© Copyright 2021 Jillian Zapatos, Ryerson University.
It is easy to see the white mass that is snow as a nuisance over your cars, your sidewalks, your windows, and your favourite pair of shoes, however, I find it extremely interesting that we easily forget the complexity and beauty of a single snowflake. The saying, “no two snowflakes are ever the same” is a lot to wrap my head around. Each snowflake is unique in shape, size, and design. Humidity levels and temperature plays a big part in how different types of snowflakes are formed.
Unless you are truly looking for a snowflake, it is easy to pay it no mind—especially when a recent snowstorm has just hit. It is amazing to think about how inches of snow are made up of tiny, uniquely shaped precipitation. Snowflakes are formed when extremely cold-water droplets collide with any dust or pollen during its descent from the atmosphere (NOAA). According to the National Oceanic and Atmospheric Administration (NOAA), “no two snowflakes are exactly alike” due to the different paths that individual snowflakes take when descending to the ground, leaving many different conditions for them to float through (NOAA). Figure 1 is a graph that displays the different types of snowflakes based on the temperature and humidity levels that the flakes encounter as they fall from the atmosphere.
While we are more familiar with the snowflakes that have five-to-six sides, there are, in fact, at least thirty-five more different types of snowflakes (Libbrecht). Some come in the shape of needles, hollow columns, simple prisms, and many more. It is so easy to forget that snowflakes can look more than just those decorations that people put up once a year, or the little flake that you managed to catch on your finger as a child playing outside during a light snowfall.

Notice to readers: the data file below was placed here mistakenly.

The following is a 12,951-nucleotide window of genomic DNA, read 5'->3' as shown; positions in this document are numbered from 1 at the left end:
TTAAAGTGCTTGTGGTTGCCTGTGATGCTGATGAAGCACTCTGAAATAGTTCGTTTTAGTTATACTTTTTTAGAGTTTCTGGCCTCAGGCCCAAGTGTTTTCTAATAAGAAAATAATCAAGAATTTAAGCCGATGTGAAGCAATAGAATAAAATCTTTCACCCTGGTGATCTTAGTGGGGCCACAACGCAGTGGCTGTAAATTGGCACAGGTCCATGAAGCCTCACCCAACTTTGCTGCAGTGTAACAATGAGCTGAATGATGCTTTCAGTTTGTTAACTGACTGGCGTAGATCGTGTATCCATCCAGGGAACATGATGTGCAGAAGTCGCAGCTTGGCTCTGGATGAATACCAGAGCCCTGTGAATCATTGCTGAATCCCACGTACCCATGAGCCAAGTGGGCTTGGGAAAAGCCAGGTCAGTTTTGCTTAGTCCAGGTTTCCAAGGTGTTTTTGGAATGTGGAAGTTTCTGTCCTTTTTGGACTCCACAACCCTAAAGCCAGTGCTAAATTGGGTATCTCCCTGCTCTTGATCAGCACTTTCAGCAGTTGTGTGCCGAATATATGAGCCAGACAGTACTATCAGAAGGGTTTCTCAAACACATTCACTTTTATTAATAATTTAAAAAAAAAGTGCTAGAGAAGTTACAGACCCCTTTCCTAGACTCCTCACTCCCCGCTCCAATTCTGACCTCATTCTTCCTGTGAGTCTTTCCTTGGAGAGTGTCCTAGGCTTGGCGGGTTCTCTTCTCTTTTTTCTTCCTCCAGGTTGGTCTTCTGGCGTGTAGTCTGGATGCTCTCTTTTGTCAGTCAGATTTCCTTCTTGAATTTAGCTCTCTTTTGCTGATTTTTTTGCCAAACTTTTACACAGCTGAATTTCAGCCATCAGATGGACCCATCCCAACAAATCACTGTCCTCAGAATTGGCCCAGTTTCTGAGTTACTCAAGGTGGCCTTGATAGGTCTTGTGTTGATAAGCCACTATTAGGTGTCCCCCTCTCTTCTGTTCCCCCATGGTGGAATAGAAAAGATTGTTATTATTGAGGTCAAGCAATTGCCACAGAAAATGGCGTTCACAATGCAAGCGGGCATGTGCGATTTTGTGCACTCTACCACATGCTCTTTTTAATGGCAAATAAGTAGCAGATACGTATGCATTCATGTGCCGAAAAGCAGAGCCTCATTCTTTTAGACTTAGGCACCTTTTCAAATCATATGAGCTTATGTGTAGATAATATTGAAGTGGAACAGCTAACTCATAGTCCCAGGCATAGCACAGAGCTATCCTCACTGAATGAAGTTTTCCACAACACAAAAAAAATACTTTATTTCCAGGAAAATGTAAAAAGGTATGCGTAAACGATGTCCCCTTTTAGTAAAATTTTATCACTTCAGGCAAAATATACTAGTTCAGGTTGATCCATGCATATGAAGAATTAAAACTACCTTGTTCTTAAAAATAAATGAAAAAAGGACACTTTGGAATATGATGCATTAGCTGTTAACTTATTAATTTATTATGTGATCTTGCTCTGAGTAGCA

Upon closer inspection, these snowflakes have so much more to them and require a focused stare, rather than a quick glance to be able to notice and appreciate the complexity of the tiny mixture of air particles and cold water. When your eyes glaze over a snowflake, it is only a few seconds before the flake begins to melt into the snow below it, or into the warmth that is radiating onto your clothes or your skin, leaving nothing more than a small concentration of liquid behind. Just a slight change in temperature and humidity can turn what could have been a hexagonal, plate-like formation, seen in Figure 1, into a snowflake that resembles small needles, also shown in Figure 1.
Snowflakes are translucent; however, they appear white due to the reflections that occur when light hits the tiny frozen crystals as they float through the air (“Snowflake”). This translucency can best be seen when you catch a snowflake on the palm of your hands or your fingertips, but this will only leave you a few quick seconds to appreciate the flake before it has completely melted. It is interesting to note that such tiny things such as snowflakes require the utmost attention to be able to appreciate them. Due to the nature of their existence, you must dedicate hard, focused staring during the little time you have before the flake melts, or dissolves into the surface that it has landed on. The closer you look at a snowflake, the more details you notice—but the more you look, the less time you have to appreciate it. It is interesting to think about how such a fleeting, beautiful work of nature can only be appreciated for only a few moments.
Elkins, James. How to Use Your Eyes. New York: Routledge, 2000. Print.
NOAA. How Do Snowflakes Form? Get the Science behind Snow. 19 Dec. 2016, www.noaa.gov/stories/how-do-snowflakes-form-science-behind-snow.
Libbrecht, Kenneth G. Guide to Snowflakes, 1 Feb. 1999, www.its.caltech.edu/~atomic/snowcrystals/class/class-old.htm.
“Snowflake.” Met Office, www.metoffice.gov.uk/weather/learn-about/weather/types-of-weather/snow/snowflake#:~:text=The%20ice%20is%20not%20transparent,to%20be%20white%20in%20colour.
Images in this online exhibit are either in the public domain or being used under fair dealing for the purpose of research and are provided solely for the purposes of research, private study, or education.